If a software is easy to install, it is not reliable. for e.g. MS products.

    But seriously I dont think applications are complex to install, it is just that a learning curve is involved in doing anything.
    • I'd agree that installing Linux software isn't typically that hard once you've done it a while. Red Carpet makes updating/installing RPM files really easy. Apt-get makes the same process almost as easy in Debian based systems. Anything not available as a package just download and compile (which has gotten much easier in recent years).

      What needs to be made easier is making good third party packages. It needs to be as easy as making a tarball or using WinZip. Obviously, the distros can't keep up with providi
  • by Microlith ( 54737 ) on Sunday May 04, 2003 @09:13AM (#5873952)
    The first obstacle to overcome is the bad attitude many linux users have that if something is easy to install, or easy to use, it is therefore bad.

    As I see it, many would like to keep the learning curve very, very steep and high to maintain their exclusivity and "leetness" if you will.

    For instance, the post above mine displays the ignorant attitude that "easy to install" by definition equals "unstable software" and has only a jab at MS to cite as a reference.

    That's truly sad (though that may just be a symptom of being a slashdot reader.)

    As I see it, not everyone finds: ./configure
    make install

    to be intuitive, much less easy, never mind what happens if you get compiler errors, or your build environment isn't the one the package wants *cough*mplayer*cough*, or if you even have said development environment.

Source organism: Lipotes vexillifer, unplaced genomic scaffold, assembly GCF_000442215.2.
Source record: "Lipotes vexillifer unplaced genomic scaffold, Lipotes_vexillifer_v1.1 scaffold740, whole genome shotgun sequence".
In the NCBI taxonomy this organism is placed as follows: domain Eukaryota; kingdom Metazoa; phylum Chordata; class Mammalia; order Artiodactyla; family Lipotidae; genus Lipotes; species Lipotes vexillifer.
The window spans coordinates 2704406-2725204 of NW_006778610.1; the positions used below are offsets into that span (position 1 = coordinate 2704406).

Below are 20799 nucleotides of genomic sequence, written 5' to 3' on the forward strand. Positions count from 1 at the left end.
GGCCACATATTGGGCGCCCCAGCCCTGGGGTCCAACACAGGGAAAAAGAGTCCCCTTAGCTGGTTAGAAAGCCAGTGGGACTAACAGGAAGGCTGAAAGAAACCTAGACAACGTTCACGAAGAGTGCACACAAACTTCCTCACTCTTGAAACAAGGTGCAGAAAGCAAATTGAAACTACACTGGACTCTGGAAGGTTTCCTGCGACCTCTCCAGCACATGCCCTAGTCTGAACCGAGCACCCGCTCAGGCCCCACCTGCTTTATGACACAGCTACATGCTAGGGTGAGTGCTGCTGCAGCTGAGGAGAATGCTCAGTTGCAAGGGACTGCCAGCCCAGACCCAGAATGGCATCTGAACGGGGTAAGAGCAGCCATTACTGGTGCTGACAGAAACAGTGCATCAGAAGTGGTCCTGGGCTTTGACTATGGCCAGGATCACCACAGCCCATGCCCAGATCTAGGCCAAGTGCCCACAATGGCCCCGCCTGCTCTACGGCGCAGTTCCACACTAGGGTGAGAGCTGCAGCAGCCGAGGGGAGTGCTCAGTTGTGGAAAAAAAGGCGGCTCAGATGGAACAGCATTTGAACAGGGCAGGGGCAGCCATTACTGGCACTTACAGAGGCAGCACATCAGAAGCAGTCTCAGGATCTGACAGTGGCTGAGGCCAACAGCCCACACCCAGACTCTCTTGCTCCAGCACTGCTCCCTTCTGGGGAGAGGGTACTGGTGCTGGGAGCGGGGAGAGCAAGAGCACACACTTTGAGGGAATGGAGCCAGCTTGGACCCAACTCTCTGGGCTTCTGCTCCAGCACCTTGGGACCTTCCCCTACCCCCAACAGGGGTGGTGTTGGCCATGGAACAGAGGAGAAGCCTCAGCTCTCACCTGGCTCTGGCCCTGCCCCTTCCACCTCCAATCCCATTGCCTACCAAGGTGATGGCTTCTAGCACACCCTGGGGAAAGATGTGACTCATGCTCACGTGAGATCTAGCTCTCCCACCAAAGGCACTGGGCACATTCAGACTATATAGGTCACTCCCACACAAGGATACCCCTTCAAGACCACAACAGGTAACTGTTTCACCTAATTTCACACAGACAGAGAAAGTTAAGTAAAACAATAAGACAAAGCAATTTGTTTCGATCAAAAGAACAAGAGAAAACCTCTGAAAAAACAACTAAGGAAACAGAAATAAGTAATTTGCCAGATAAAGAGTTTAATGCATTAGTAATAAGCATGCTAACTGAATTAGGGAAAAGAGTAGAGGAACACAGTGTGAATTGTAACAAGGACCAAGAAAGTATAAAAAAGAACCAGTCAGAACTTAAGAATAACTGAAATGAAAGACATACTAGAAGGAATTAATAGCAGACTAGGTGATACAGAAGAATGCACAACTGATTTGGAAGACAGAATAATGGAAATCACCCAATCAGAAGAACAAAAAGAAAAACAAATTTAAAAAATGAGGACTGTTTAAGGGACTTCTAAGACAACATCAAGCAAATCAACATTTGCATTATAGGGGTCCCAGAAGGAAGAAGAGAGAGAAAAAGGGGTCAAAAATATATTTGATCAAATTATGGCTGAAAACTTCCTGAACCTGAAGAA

Nor does it mean the software is any more stable. Could be just as shitty. _That_ is a matter of the developer of the program, not the install process.
    • './configure && make install' is not an installation process. It's the first stage in building some sources and making them into a package such as an RPM, Debian package or Slackware .tgz. Then you use your system's package manager to install, and it tracks where the files go so you can easily uninstall later.

      People who want to change the build process to make 'installation' easier are barking up the wrong tree. Building the software from source is something that the packager should do, or at le
      • Basically your suggestion amounts to building a binary package from a source package as a stage to having it actually installed. While that is something I actually do (using Slackware package.tgz format), and even recommend it to many people, it's not necessarily suitable for everyone or every purpose. I still run an experimental machine where everything I install beyond the distribution is installed from source. That's good for quickly checking out some new package to see if it really does what the blur